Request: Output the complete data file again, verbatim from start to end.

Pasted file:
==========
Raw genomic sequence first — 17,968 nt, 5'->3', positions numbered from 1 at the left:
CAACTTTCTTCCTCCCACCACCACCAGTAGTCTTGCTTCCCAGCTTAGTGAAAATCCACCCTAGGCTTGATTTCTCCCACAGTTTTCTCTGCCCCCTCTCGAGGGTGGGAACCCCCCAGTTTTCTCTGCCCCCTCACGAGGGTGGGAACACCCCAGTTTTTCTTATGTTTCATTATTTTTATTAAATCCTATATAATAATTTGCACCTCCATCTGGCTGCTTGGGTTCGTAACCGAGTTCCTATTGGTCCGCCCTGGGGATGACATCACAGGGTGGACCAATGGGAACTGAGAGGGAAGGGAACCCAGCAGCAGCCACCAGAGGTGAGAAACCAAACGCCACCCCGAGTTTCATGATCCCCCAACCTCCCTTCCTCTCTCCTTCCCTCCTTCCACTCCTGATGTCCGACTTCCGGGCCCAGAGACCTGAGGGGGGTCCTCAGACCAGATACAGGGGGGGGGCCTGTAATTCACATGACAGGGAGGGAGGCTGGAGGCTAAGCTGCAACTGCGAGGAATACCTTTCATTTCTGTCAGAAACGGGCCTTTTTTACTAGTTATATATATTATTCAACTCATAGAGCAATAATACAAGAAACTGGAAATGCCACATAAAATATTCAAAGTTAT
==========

Raw genomic sequence first — 17,968 nt, 5'->3', positions numbered from 1 at the left:
CAACTTTCTTCCTCCCACCACCACCAGTAGTCTTGCTTCCCAGCTTAGTGAAAATCCACCCTAGGCTTGATTTCTCCCACAGTTTTCTCTGCCCCCTCTCGAGGGTGGGAACCCCCCAGTTTTCTCTGCCCCCTCACGAGGGTGGGAACACCCCAGTTTTTCTTATGTTTCATTATTTTTATTAAATCCTATATAATAATTTGCACCTCCATCTGGCTGCTTGGGTTCGTAACCGAGTTCCTATTGGTCCGCCCTGGGGATGACATCACAGGGTGGACCAATGGGAACTGAGAGGGAAGGGAACCCAGCAGCAGCCACCAGAGGTGAGAAACCAAACGCCACCCCGAGTTTCATGATCCCCCAACCTCCCTTCCTCTCTCCTTCCCTCCTTCCACTCCTGATGTCCGACTTCCGGGCCCAGAGACCTGAGGGGGGTCCTCAGACCAGATACAGGGGGGGGGCCTGTAATTCACATGACAGGGAGGGAGGCTGGAGGCTAAGCTGCAACTGCGAGGAATACCTTTCATTTCTGTCAGAAACGGGCCTTTTTTACTAGTTATATATATTATTCAACTCATAGAGCAATAATACAAGAAACTGGAAATGCCACATAAAATATTCAAAGTTAT